"Hum to bhagyashali hai ke hum Gangasagar mein dubki lagane ko aa paye hai. Coronavirus bol ke kuch nahi hain, aur Gangasagar mein nahaney se sab bacteria, virus mar jata hai. Gangasagar ke pani mein sab paap, virus khatam hota hai. (I am lucky to have come here for the holy dip. If you get a chance to take the holy dip, all coronavirus and bacteria along with your sins will be washed away)," Pal said.
Many of sadhus and the pilgrims were also reluctant to take the RT-PCR tests which have been made mandatory by the Calcutta High Court to go to the Sagar Island for the annual congregation, a senior official of the health department said.
"It's like a test of our patience. They are reluctant and giving us funny excuses not to undertake the RT-PCR tests or vaccines. We have to literally fight with them to collect the swabs. At times we are taking help from policemen to explain that unless they are tested, they will not be able to proceed from this point (Babughat)," the doctor said.
Senior police officers of Kolkata Police also echoed similar difficulties while managing the pilgrims at Babughat where several tens of thousands of pilgrims are passing through.
"We are only allowing those who test negative in the RT-PCR and have double vaccination certificates . And we are administering the second dose to all those who do not have got it," another doctor said.
However, the queue outside such RT-PCR and vaccine camps became yet another example of violation of the Covid-19 protocol where the physical distancing has gone for a toss.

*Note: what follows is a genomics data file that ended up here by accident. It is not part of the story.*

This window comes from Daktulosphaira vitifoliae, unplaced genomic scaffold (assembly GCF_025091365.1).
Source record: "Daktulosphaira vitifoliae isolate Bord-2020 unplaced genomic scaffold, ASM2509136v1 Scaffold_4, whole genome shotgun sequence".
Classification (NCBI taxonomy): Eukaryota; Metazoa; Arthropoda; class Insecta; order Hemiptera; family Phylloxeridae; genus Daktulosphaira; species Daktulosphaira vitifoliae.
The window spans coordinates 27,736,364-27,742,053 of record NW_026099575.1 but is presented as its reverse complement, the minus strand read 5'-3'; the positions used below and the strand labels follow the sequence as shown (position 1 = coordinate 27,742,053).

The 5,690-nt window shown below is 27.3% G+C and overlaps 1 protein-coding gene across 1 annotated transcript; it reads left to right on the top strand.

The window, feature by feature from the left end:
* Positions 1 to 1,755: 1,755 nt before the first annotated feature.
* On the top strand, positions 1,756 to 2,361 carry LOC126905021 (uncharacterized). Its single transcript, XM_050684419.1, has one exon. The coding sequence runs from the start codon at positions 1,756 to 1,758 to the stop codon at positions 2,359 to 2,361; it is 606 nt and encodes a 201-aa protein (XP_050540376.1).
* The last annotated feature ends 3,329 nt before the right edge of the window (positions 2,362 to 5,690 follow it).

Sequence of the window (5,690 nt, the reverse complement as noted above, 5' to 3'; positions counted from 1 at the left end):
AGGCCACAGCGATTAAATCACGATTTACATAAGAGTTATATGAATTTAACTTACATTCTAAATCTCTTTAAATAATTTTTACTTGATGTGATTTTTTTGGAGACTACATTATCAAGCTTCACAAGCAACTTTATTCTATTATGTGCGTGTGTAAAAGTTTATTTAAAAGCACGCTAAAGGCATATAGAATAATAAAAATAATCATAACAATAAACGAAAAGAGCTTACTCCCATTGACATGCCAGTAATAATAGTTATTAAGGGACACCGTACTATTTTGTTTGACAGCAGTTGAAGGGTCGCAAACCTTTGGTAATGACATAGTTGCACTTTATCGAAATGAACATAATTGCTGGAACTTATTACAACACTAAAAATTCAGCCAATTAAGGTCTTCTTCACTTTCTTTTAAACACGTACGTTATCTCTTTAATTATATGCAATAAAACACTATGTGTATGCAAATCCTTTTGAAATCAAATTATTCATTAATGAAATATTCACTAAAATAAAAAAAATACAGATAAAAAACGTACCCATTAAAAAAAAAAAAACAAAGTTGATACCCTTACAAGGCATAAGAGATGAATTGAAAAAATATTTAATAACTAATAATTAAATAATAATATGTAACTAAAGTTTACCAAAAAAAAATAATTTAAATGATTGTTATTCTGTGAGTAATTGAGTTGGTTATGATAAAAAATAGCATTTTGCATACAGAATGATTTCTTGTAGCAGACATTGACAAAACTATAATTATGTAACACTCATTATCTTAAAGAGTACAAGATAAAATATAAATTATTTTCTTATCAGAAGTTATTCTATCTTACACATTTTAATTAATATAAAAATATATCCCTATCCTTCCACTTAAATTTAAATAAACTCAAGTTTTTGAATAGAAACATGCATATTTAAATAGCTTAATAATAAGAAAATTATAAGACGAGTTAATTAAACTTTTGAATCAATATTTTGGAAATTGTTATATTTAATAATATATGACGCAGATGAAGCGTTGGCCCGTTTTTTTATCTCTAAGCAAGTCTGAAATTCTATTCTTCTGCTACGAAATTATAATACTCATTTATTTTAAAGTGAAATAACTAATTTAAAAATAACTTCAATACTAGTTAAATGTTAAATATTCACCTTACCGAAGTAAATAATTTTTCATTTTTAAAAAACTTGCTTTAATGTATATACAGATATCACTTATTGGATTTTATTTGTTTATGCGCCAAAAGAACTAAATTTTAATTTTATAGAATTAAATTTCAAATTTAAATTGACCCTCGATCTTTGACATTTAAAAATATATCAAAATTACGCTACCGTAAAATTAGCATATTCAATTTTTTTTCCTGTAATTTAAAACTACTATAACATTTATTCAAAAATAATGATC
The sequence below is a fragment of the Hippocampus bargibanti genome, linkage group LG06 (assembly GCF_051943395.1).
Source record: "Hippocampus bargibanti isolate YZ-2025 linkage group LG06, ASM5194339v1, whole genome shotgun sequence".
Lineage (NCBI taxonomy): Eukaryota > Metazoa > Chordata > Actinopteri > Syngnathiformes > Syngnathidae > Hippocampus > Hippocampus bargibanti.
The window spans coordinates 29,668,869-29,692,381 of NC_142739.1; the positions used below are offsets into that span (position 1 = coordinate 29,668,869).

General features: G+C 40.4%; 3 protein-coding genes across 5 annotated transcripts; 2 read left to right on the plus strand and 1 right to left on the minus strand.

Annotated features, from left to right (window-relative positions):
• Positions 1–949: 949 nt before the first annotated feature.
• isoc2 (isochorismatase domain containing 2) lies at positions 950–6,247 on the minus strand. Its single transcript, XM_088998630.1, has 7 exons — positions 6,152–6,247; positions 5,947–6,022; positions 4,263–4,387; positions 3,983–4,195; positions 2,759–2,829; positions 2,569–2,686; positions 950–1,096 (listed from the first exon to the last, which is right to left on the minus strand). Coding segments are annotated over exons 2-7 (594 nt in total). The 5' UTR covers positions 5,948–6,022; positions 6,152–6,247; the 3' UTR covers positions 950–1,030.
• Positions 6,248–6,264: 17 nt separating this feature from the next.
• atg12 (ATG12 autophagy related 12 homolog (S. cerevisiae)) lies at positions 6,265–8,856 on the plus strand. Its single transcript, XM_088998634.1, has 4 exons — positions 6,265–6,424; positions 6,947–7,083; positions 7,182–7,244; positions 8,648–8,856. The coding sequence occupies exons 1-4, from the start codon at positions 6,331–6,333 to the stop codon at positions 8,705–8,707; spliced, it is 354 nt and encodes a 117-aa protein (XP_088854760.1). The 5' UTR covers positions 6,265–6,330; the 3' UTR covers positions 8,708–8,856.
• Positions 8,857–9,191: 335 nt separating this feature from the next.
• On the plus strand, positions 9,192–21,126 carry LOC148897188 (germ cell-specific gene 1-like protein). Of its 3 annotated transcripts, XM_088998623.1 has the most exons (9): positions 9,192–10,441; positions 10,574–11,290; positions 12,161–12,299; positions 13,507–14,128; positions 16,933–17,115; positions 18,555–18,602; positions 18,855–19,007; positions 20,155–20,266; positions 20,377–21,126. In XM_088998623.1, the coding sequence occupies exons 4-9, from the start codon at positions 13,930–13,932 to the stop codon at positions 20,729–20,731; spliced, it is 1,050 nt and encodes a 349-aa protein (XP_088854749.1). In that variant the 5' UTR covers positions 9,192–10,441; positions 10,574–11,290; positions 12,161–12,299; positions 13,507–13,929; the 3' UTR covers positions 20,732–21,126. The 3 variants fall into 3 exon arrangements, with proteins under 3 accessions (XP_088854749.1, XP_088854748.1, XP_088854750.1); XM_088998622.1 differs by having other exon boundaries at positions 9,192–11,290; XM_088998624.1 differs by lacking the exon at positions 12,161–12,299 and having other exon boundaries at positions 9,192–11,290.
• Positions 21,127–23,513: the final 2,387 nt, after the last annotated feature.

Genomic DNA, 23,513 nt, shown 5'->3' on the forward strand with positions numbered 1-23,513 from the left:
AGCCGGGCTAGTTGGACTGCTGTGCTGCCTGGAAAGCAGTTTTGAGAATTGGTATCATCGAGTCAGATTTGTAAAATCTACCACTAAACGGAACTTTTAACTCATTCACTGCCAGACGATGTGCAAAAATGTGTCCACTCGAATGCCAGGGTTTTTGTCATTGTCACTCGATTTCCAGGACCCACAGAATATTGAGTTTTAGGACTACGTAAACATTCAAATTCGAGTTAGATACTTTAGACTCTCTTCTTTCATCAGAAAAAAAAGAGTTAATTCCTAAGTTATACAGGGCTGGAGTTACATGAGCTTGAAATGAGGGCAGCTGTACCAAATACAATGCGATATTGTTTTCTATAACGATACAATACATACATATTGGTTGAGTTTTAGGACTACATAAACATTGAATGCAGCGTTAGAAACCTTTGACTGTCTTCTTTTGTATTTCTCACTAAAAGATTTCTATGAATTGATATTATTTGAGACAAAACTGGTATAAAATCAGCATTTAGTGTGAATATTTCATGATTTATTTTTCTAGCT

"Hum saath saath aaye hai aur saath saath hi rajenge. Corona hum ko nahi hoga agar hum apne logo ke saath rahenge. (We have come together and cannot leave each other. Coronavirus will not be able to cause any harm to us)," Gauri Chaturvedi, who was seen standing in the queue of a vaccination camp with her daughter-in-law said.
According to a senior police officer of Kolkata Police the crowd was far less comparing to other years, probably because of the curbs imposed by the state government due to the ongoing surge in the COVID-19 pandemic.
Pilgrims from Babughat board vehicles arranged by the state government to take them to the Kakdwip from where they take boats and vessels to the Sagar Island.
A Calcutta High Court division bench comprising Chief Justice Prakash Shrivastava and Justice Kesong Doma Bhutia allowed the annual fair to take place from January 8 and 16, and ordered that the entire Sagar Island be declared a notified area.
The bench also constituted a two-member committee comprising former Justice Samapti Chatterjee and member secretary of the West Bengal Legal Services Authority to recommend the state government to ban the entry of pilgrims to the island in case of violation of safety norms.
The bench ordered that all pilgrims must be fully vaccinated and should test negative for COVID-19 in an RT-PCR test conducted within 72 hours before reaching the venue.(THE NEW INDIAN EXPRESS)